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AC Comparable to CMF in ER-Negative, Node-Negative Early-Stage Breast Cancer

AC Comparable to CMF in ER-Negative, Node-Negative Early-Stage Breast Cancer

PITTSBURGH—Four cycles of doxorubicin (Adriamycin) and cyclophosphamide (AC) over 63 days are as effective as six cycles of cyclophosphamide, methotrexate, and fluorouracil (CMF) over 6 months in node-negative, early- stage breast cancer, Bernard Fisher, MD, reported at the ASCO annual meeting.

Dr. Fisher presented data from National Surgical Adjuvant Breast and Bowel Project (NSABP) protocol B-23. Those data also showed that tamoxifen (Nolvadex) offered no additional benefit to these patients, all of whom had estrogen-receptor (ER)-negative tumors.

One objective of the study was to determine conclusively whether node-negative, ER-negative women should get tamoxifen, Dr. Fisher explained. “There was no benefit from tamoxifen for ER-negative, node-negative patients,” he reported.

Dr. Fisher said there was no difference in outcomes with CMF vs AC. “So far, NSABP studies have shown that premenopausal, postmenopausal, node-negative, node-positive, ER-negative, and ER-positive women are all candidates for AC. There has been a swing toward using AC, and these findings should accelerate that trend.”

The investigators randomized 1,003 women to AC and 1,005 to CMF. Dr. Fisher noted that “it was gratifying to see that more patients with early-stage disease, particularly those with small tumors, had undergone lumpectomy rather than mastectomy.” Dr. Fisher was instrumental in the development of breast-conserving surgery for early-stage breast cancer.

Patients in B-23 were randomized to four cycles of AC at standard doses given over 63 days with placebo or with tamoxifen, or to 6 cycles of CMF at standard doses given over 6 months with placebo or with tamoxifen. The average time on study was 65 months (range, 13 to 105). Study endpoints were event-free survival (EFS), relapse-free survival (RFS), and overall survival (OS). These and average annual event and mortality rates were presented through 5 years of follow-up.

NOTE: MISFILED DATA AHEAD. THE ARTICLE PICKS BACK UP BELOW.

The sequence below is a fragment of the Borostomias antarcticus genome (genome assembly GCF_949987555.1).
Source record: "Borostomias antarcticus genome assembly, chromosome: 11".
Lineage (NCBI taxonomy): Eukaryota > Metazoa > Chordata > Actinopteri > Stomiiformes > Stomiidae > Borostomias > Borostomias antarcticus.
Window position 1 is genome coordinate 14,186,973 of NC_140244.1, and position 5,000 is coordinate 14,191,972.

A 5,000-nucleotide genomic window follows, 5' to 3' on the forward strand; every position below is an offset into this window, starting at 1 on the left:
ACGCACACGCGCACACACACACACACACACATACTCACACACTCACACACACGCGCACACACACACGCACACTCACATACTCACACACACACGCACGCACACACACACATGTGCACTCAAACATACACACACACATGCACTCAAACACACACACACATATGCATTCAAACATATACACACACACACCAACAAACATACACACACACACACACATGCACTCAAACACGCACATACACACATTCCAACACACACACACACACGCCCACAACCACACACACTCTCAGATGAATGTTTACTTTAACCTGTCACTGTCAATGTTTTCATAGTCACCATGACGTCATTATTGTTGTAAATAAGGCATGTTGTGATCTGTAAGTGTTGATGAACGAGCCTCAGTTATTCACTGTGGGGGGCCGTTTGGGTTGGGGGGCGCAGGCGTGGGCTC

Dr. Fisher reported that no significant differences in outcomes were noted among the four treatment arms (see Table). “There was no disadvantage or advantage to the use of tamoxifen in these patients. There was no difference in outcomes with CMF or AC, and tamoxifen provided no advantage over chemotherapy alone. There is no justification for the administration of tamoxifen to any patient with ER-negative, node-negative, early breast cancer.”

Earlier data from a preliminary subset analysis of a Southwest Oncology Group (SWOG) study actually found a “detrimental effect of tamoxifen added to chemotherapy” in premenopausal, ER-negative, progesterone-receptor-negative patients with early-stage breast cancer, noted discussant James N. Ingle, MD, of the Mayo Clinic, Rochester, Minnesota. The event-free survival in those patients was 88% with chemotherapy vs 82% with chemotherapy plus tamoxifen (P = 0.05), Dr. Ingle said.

An Italian trial also found more deaths in patients treated with tamoxifen alone than with tamoxifen followed by aminoglutethimide, mostly due to cardiovascular causes, Dr. Ingle said. In that trial, overall survival was superior in patients switched from tamoxifen to aminoglutethimide. He said that third-generation aromatase inhibitors are likely to be more effective and less toxic than aminoglutethimide.

The NSABP study reported by Dr. Fisher failed to demonstrate that the use of tamoxifen with chemotherapy was associated with a poorer outcome than when either was administered alone.

 
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